Genesis – Lamb Master In Los Angeles (Virtuoso 151/152)


Lamb Master In Los Angeles
(Virtuoso 151/152)

Shrine Auditorium, Los Angeles, CA – January 24th, 1975

Disc 1 (64:12): Introduction Rael Story (Part 1), The Lamb Lies Down On Broadway, Fly On a Windshield, Broadway Melody Of 1974, Cuckoo Cocoon, In The Cage, The Grand Parade Of Lifeless Packaging, Introduction Rael Story (Part 2), Back In N.Y.C., Hairless Heart, Counting Out Time, The Carpet Crawlers, The Chamber Of 32 Doors, Introduction Rael Story(Part 3), Lilywhite Lilith, The Waiting Room, Anyway

Disc 2 (62:39): Introduction Rael Story (Part 4), Here Comes The Supernatural Anesthetist, The Lamia, Silent Sorrow In Empty Boats, The Colony Of Slippermen, Ravine, The Light Dies Down On Broadway, Riding The Scree, In The Rapids, It, Watcher Of The Skies, The Musical Box

When Genesis’ Los Angeles Lamb show surfaced on Wolfgang Vault many year ago, it ended years of complaints and consternation over the fate of one of the band’s most famous shows.  Much of the show was released officially in 1998 but missing the encores and with overdubs in the vocals, guitar and, some argue, in the organ as well.  

The Lamb Rock Opera (Vintage Masters Premium Series VM-008A/B) was a tremendous release when first issued in 2007.  Lamb Master In Los Angeles is a very nice upgrade.  The sound is more lively and Virtuoso addressed the minor imperfections on the tape such as the reel noise and the small cuts in the second half.  

The band sound nervous but hit a good stride with “In The Cage”, one of their favorite stage numbers that stayed in the set-list for the next twenty years (give or take a tour or two). “At this particular point in the story our hero Rael is moving underground in an almost perfect reconstruction of the streets of New York City. And with his childhood memories he begins to think about his first romantic adventures….” before speaking about the erogenous zones before “Back In N.Y.C.” Many have pointed out the performance of “Back In N.Y.C.” as being quite poor, but Gabriel spits out the lyrics with particular venom.

“Hairless Heart” is one of the big Steve Hackett numbers, one he plays even now on his solo tours, but this version sounds slightly tentative and is obvious why Hackett chose to re-record his part for the official release. “Carpet Crawlers” is an all-time classic rendition with Tony Banks delivering a particularly poignant version of the latter.

In the third Rael story Gabriel picks up the narrative, speaking about the hero being lead by Lilywhite Lilith into a cave and Rael seeing the bright light filling the room. In general, travelogue instrumentals are difficult to pull off given the high probability of being too obscure.

But “The Waiting Room” works very well in this place between the straight recitative of “Lilywhite Lilith” and the introspective “Anyway.” “Mr. Phil Collins on my radiant left” he says afterwards. Gabriel’s final Rael story is as obscure as the narrative of the piece, speaking about “windscreen wipers.”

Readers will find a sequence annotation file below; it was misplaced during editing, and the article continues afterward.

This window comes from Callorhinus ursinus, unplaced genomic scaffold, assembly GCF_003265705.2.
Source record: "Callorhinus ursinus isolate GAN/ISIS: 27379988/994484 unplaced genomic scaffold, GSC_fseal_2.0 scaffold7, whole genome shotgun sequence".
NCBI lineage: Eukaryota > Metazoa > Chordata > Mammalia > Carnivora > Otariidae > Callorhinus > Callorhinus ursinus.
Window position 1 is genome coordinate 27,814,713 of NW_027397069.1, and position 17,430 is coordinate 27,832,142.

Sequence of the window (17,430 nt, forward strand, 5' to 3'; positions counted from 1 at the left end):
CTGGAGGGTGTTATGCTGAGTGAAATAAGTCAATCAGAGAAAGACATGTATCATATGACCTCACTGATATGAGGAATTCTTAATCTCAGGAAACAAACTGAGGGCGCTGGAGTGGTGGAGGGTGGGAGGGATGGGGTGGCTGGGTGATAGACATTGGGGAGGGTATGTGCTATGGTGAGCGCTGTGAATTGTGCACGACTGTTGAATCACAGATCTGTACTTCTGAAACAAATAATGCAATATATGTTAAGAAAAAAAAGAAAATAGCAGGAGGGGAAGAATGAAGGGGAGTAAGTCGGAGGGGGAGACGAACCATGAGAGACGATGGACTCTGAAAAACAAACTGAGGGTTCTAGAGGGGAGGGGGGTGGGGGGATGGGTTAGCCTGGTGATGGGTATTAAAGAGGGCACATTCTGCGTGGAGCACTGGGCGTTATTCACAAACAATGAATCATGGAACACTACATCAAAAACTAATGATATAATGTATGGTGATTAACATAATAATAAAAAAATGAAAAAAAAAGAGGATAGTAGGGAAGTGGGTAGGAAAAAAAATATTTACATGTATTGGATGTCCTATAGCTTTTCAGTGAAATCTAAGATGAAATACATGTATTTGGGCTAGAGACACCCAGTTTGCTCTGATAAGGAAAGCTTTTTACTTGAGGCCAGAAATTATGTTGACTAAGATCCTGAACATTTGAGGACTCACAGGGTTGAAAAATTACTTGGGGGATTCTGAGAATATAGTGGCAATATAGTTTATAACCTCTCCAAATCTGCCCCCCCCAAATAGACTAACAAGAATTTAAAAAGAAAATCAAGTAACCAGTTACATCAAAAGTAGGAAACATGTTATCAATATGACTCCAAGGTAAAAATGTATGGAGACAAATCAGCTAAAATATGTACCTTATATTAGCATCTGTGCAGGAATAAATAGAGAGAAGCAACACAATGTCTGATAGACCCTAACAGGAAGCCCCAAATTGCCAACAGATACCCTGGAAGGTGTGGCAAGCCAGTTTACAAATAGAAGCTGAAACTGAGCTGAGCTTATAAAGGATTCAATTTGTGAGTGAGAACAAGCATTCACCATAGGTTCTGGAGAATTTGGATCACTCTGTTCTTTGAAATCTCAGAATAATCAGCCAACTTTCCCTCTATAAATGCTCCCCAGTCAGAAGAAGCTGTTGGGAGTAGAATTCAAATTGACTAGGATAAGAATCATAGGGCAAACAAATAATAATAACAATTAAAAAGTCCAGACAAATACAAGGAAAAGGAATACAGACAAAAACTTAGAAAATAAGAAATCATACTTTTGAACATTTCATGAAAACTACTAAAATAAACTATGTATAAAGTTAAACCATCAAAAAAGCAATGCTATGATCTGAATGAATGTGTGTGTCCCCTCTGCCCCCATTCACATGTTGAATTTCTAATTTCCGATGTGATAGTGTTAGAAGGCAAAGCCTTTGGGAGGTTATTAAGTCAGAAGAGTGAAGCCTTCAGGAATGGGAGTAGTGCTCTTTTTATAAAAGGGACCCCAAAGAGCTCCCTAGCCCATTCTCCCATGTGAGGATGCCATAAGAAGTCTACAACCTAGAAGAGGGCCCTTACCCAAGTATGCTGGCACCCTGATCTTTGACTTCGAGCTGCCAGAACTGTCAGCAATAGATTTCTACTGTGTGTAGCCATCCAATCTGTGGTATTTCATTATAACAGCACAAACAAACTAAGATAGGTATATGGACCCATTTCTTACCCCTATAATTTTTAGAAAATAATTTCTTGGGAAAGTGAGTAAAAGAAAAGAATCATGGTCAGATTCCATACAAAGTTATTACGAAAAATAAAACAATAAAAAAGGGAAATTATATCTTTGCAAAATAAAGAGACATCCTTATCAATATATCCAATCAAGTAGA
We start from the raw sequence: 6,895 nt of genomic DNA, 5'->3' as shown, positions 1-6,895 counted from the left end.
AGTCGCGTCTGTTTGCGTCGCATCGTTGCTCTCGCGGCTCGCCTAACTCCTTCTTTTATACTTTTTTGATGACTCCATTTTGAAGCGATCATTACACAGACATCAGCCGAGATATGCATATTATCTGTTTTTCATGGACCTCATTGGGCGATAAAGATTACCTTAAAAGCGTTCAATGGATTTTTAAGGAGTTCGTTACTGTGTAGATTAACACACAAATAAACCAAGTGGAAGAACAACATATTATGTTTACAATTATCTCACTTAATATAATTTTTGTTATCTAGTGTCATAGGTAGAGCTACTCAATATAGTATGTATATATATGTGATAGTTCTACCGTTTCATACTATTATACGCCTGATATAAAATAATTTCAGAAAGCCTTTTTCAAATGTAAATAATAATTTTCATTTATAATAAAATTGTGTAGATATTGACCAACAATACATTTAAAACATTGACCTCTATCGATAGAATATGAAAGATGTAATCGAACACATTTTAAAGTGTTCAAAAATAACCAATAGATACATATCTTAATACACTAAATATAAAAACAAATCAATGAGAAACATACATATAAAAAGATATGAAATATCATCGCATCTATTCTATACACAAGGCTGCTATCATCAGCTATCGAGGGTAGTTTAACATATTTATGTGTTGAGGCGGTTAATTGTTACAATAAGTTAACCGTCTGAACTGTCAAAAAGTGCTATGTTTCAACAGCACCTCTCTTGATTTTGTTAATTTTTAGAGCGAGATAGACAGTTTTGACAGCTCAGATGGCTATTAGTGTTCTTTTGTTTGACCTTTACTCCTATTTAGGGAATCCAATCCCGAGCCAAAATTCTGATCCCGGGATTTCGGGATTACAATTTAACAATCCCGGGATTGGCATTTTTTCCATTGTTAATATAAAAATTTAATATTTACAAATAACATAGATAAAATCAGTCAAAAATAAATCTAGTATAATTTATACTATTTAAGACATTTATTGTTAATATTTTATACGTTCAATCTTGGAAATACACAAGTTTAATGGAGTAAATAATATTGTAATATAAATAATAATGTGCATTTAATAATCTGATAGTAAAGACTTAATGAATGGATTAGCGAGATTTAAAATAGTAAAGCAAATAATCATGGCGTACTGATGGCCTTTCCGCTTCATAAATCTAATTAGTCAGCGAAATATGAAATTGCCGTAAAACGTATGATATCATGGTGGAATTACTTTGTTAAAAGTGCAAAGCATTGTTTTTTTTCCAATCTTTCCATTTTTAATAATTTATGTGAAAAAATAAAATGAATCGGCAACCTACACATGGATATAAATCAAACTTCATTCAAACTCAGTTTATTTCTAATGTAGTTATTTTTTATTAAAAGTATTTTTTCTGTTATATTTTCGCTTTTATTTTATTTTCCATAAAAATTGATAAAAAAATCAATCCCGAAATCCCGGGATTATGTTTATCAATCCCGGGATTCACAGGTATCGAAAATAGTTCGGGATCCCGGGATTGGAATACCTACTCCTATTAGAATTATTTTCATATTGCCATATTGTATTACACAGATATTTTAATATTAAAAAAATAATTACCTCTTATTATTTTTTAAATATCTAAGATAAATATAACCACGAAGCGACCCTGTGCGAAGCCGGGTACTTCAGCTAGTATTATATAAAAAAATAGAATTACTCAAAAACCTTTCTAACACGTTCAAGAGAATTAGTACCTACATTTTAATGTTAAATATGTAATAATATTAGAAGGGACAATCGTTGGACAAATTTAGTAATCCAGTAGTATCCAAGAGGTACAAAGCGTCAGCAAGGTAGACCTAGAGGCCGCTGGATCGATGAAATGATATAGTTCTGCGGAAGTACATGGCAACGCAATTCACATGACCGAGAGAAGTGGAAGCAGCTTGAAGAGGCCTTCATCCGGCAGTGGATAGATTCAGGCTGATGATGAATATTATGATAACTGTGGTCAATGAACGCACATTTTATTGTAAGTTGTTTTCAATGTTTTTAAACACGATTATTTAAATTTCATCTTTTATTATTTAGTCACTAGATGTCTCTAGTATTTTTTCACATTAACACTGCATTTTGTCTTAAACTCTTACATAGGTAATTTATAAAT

“Here Comes The Supernatural Anesthetist” is the beginning of the finale and features Gabriel sharing vocals with Collins augmented by Hackett’s delicate melodies. Two firecrackers go off near the beginning of “The Lamia”, which is an eight minute long piece which reiterates musical themes from earlier in the work in a hazy, dreamy fantasia. “The Colony Of Slippermen: The Arrival” elicits two cheers from the audience.

The first is when Gabriel arrives onstage wearing the costume, and the second is when the genitalia become deflated. The vocals during this piece are louder than the others, probably because he had to hold the mike close to his mouth in the enormous costume. “The Light Dies Down On Broadway” is a reprise of the title song but in a slower, sadder key until the work ends with the up-tempo closer “It.”

This isn’t the best version since Collins drops his sticks in the middle of the piece. Genesis rewards the Los Angeles audience with two encores, “Watcher Of The Skies” and “The Musical Box.” Some have called the latter one of the best versions of the classic and it is certainly very good. Bits of “The Colony Of Slipperman” and “The Musical Box” surfaced a couple years ago on a German television show which confirms this concert was also professionally filmed.

Virtuoso have released several very good Lamb shows in the past couple of years, but this may be their best achievement.  This is the best sounding release of the famous show and is worth having.  

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  1. Yes. I was surprised at how much I enjoyed this one.

  2. Would you recommended it even for those who already own the Vintage Masters release?


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